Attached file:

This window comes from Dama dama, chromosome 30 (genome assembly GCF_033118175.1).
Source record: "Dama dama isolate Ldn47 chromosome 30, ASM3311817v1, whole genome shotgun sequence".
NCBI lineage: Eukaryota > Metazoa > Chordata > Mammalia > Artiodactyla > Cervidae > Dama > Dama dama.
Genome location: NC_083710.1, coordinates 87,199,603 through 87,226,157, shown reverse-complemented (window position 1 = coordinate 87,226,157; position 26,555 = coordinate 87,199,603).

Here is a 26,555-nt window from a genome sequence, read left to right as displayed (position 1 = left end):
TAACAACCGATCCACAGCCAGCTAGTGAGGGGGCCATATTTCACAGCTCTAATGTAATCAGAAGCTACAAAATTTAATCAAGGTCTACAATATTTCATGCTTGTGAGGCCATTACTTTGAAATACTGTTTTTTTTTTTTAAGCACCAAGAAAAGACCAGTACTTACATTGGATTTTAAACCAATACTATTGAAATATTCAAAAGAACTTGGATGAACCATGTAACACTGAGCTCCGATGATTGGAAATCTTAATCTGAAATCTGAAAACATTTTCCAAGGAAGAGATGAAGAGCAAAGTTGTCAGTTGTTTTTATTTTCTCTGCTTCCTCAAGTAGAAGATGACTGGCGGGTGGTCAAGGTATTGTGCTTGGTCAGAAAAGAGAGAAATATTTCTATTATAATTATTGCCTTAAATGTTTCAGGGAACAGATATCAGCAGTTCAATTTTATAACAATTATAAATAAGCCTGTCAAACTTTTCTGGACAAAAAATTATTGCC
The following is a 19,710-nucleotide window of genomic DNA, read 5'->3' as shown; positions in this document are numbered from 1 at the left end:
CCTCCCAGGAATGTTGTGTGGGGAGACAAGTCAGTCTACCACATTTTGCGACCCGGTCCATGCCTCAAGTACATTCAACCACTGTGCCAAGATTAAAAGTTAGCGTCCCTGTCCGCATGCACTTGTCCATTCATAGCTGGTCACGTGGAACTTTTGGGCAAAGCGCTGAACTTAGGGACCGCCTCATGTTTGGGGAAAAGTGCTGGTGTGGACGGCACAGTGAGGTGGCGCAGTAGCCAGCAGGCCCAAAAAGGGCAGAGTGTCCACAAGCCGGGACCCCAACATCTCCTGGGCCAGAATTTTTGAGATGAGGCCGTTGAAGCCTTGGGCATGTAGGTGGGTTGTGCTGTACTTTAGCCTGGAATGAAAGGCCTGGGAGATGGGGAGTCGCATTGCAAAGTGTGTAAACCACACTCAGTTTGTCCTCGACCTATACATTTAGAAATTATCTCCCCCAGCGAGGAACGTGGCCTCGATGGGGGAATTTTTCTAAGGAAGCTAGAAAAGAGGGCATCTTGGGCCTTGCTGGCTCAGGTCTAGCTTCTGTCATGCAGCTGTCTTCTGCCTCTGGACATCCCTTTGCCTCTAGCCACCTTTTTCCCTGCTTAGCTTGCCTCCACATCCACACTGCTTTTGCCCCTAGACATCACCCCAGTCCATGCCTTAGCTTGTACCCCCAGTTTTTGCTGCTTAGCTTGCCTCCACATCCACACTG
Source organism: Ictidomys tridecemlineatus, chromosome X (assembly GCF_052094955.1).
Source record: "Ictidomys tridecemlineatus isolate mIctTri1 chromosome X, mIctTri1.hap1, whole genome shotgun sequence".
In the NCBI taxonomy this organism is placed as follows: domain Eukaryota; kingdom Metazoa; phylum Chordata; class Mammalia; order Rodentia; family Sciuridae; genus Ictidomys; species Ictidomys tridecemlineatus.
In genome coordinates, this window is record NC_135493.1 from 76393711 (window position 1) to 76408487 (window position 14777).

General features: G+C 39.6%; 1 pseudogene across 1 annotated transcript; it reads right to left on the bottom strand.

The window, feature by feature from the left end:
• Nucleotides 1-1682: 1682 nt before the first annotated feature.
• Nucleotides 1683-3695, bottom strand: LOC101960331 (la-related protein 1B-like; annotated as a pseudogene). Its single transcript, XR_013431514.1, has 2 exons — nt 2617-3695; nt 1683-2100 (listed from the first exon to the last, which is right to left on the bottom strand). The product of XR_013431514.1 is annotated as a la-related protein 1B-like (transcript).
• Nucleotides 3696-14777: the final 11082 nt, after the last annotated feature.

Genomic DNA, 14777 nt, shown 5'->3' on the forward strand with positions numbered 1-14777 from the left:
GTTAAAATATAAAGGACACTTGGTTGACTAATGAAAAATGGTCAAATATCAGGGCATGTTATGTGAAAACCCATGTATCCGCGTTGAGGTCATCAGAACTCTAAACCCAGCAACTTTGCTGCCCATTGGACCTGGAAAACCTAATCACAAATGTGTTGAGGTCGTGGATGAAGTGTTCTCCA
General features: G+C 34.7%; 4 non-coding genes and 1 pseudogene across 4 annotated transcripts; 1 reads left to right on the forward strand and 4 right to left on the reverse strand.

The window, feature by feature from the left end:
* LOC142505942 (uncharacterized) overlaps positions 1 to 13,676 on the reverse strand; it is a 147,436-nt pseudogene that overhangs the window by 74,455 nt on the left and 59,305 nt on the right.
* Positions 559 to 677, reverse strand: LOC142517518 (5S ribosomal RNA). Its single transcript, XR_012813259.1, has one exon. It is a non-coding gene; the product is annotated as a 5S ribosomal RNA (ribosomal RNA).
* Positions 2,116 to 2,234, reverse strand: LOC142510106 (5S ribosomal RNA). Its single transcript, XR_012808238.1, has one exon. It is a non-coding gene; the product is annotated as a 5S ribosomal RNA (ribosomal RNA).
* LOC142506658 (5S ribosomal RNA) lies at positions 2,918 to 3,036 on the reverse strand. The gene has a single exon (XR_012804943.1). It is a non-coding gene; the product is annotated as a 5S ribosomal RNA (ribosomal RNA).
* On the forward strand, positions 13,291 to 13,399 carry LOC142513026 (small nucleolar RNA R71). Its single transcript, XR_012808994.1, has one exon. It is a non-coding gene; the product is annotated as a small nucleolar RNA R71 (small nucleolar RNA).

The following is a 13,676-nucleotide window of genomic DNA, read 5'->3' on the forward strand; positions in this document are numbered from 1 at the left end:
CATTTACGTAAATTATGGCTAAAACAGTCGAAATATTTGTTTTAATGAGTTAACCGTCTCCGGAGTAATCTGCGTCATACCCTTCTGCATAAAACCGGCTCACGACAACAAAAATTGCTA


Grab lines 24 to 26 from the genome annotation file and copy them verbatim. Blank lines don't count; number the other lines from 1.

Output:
* Positions 2,116 to 2,234, reverse strand: LOC142510106 (5S ribosomal RNA). Its single transcript, XR_012808238.1, has one exon. It is a non-coding gene; the product is annotated as a 5S ribosomal RNA (ribosomal RNA).
* LOC142506658 (5S ribosomal RNA) lies at positions 2,918 to 3,036 on the reverse strand. The gene has a single exon (XR_012804943.1). It is a non-coding gene; the product is annotated as a 5S ribosomal RNA (ribosomal RNA).
* On the forward strand, positions 13,291 to 13,399 carry LOC142513026 (small nucleolar RNA R71). Its single transcript, XR_012808994.1, has one exon. It is a non-coding gene; the product is annotated as a small nucleolar RNA R71 (small nucleolar RNA).